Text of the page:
On the hon. Gentleman’s specific question, I know that the FSB lobbied hard on a number of points, including national insurance, business rates and the quarterly reporting of tax accounts. On the latter two, it was very pleased with what the Chancellor provided. With regard to national insurance, the hon. Gentleman knows that more than 60% of people who are self-employed will actually benefit from the changes mooted by the Chancellor last week.
Just yesterday I was a few miles away from my hon. Friend’s constituency in Carrington, opening a new combined-cycle gas turbine plant. A few weeks before that, I was in Folkestone to see the new interconnectors being built through the channel tunnel. Both schemes remind us of the Government’s commitment to the UK’s energy infrastructure, underscored by a capacity market and contracts for difference. We are also investing £320 million in new heat infrastructure, which underlines the size of our whole commitment.
Base load energy supply is fundamental to delivering our energy needs. Solar and wind power do not provide base load, and there is a pressure not to increase the consumption of hydrocarbons, so does my hon. Friend agree that, in the absence of energy storage capacity, future investment must go to the nuclear industry, especially small modular reactors?
As my hon. Friend knows, we are spending a great deal of time working with developers, with new investment, alongside the plans that are already being executed at Hinkley. Small modular reactors could be part of that conversation. However, there are many possible storage technologies that might come on stream over the next decade or two; undoubtedly, they will also be an important part of the picture.
The country needs 21st century systems such as smart metering. Will the Minister update the House on the progress of the roll-out, and will he have a word with the energy companies to stop them blaming the Government for smart metering being part of the hike in energy prices that is ripping off the consumer?
Tidal energy gives the UK an opportunity to provide a clean and predictable source of renewable energy. It is a sector in which we have world-leading business expertise in the Solent region. Will my hon. Friend consider giving tidal a higher priority in the UK energy strategy so that we can maintain our competitive edge?
The Minister mentioned the capacity market. I am sure he will agree that the prime purpose of that market has been to procure new infrastructure capacity. Will he tell me how many new gas-fired power stations have been procured with the £3.4 billion that has been spent so far on the capacity market? What plans does he have to improve that number?
With no common definition of the “gig economy”, numbers vary in terms of how many workers are involved in it. We have commissioned new research, to be published this summer, which will look at the number of individuals working through digital platforms in the UK and at their experiences.
The number of freelancing moms has increased by 79% since 2008. Although I welcome the Government’s announcement that they will consult further in the summer on fairer maternity pay for self-employed moms, this was recommended 13 months ago. Why has it taken the Government so long to act on this crucial issue for these women when it took a stroke of a pen to increase their taxes?
As I said in my previous answer on national insurance, the increase in taxes, which itself is under review, will be ruling out—[Hon. Members: “Ah!”] In terms of the maternity and paternity issues raised by the hon. Lady, I should hasten to add, the consultation will run its course this summer and she will have an answer before the end of the year.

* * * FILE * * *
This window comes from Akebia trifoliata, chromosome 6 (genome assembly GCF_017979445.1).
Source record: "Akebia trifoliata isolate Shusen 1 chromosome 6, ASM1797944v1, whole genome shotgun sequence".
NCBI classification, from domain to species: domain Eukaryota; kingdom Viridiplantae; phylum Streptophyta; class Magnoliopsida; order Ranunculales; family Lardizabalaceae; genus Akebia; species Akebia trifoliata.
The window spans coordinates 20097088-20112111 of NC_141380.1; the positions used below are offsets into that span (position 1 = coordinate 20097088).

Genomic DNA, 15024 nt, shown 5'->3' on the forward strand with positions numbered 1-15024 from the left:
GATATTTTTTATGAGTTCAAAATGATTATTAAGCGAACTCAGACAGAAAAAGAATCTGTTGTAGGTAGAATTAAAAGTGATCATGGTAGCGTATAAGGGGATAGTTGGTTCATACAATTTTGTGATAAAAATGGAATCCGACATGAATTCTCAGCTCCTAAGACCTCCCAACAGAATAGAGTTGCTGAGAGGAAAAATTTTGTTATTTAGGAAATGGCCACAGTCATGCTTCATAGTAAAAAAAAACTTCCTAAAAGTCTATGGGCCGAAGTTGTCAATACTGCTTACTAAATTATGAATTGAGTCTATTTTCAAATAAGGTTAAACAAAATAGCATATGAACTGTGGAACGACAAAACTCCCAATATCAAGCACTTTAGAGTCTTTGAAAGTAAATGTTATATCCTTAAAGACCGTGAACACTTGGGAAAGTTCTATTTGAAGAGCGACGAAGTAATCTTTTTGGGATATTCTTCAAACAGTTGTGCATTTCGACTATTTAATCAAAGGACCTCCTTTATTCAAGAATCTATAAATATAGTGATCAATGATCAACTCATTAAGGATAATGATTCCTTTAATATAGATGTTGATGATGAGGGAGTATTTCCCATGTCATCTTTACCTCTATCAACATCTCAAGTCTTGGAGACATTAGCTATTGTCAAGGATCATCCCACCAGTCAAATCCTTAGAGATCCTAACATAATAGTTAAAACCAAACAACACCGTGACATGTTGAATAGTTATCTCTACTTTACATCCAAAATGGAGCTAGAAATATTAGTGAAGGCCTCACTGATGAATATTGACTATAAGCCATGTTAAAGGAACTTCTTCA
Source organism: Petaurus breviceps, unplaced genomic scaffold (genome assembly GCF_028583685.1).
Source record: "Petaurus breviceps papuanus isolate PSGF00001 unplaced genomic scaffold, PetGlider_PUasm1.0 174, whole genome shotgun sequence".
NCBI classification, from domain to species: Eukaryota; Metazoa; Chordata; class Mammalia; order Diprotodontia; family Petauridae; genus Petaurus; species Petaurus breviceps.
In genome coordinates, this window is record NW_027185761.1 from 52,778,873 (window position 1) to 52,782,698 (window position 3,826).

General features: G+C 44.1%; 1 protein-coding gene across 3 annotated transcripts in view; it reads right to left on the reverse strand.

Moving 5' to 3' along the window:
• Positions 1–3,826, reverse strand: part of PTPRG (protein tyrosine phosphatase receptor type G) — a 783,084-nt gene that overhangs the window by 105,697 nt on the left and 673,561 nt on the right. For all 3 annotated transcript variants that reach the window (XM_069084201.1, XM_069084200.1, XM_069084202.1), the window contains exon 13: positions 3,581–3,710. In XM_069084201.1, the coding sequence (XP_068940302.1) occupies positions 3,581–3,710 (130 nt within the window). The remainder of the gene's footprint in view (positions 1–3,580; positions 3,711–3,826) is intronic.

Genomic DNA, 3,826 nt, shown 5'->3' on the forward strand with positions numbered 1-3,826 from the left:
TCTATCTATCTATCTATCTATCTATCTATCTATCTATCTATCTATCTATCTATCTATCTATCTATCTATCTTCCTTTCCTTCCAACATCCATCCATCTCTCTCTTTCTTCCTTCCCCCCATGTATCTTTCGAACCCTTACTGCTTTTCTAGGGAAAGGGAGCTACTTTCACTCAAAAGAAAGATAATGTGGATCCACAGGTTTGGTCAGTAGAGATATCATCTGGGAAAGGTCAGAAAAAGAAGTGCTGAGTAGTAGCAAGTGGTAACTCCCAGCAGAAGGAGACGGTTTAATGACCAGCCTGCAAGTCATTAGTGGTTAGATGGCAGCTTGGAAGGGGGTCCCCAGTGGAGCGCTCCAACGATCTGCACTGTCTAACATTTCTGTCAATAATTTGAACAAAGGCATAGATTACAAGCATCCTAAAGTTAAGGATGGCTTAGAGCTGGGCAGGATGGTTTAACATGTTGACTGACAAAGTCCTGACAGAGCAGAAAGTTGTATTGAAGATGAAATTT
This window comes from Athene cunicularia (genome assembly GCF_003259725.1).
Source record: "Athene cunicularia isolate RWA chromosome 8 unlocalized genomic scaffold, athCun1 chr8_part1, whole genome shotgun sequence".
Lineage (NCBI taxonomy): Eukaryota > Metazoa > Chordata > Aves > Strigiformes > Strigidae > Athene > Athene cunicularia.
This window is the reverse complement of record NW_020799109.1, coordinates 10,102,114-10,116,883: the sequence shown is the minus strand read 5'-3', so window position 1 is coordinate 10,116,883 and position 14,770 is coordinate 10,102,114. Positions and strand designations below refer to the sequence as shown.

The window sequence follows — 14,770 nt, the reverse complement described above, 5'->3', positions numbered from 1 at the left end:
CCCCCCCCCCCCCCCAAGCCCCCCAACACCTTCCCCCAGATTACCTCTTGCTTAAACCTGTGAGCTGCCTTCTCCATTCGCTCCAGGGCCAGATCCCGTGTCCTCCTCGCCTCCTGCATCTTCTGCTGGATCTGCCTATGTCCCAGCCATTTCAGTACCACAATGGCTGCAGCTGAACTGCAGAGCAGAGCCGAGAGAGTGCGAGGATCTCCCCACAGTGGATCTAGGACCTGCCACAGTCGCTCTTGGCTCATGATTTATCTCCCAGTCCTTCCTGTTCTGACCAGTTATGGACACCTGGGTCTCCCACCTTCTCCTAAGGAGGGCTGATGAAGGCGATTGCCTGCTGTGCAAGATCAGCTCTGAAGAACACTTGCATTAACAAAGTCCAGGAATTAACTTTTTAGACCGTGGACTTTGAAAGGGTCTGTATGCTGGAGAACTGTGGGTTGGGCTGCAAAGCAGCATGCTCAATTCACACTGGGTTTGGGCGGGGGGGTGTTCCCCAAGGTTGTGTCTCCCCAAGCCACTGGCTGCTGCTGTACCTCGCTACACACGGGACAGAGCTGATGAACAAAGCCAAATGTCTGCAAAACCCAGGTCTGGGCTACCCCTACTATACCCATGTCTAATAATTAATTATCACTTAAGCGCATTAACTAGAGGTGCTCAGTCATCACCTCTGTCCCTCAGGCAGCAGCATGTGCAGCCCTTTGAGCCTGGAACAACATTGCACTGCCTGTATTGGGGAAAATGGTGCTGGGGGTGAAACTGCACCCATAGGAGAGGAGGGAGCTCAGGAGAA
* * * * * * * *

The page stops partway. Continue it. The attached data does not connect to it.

Does the Minister begin to understand the sense of grievance on the part of the growing army of the self-employed who are reluctant conscripts to self-employment in the gig economy? They work in a twilight world of insecurity without basic rights, but they will now have to pay more in tax although there was not one measure in the Budget to put the burden on the shoulders of those truly responsible: the Ubers of this world.
The hon. Gentleman knows that the Taylor review is currently examining all the issues that he raises. I am very concerned about the plight of some low-paid workers—they may well actually be workers, rather than self-employed. That is up to the courts and the Government to conclude later this year, but I assure him that we take the issues he raises very seriously.
Industrial Strategy: West Midlands
Last week, we published the midlands engine strategy. It is further demonstration that this Government are committed to investing in the midlands, a region that has seen over 180,000 more people in employment since 2010.
I thank the Minister for his reply. Telford is seeing increasing inward investment from businesses in the automotive supply chain such as Polytec and Magna’s Cosma, bringing real jobs and growth to Telford. Does he agree that Telford, with its reputation for innovation and advanced manufacturing, is set to play a key role in the midlands engine strategy, and will he congratulate those businesses on helping to build a successful future for Telford?
I will indeed. My hon. Friend’s constituency, which includes Coalbrookdale, has a good claim to be the cradle of the first industrial revolution—[Interruption.] It is perhaps a disputed claim, but I think Abraham Darby, in 1709, was fairly early. However, now, Telford is at the heart of the fourth industrial revolution, as my hon. Friend says. The T54 site is proving to be a very important location for automotive sector supply chain.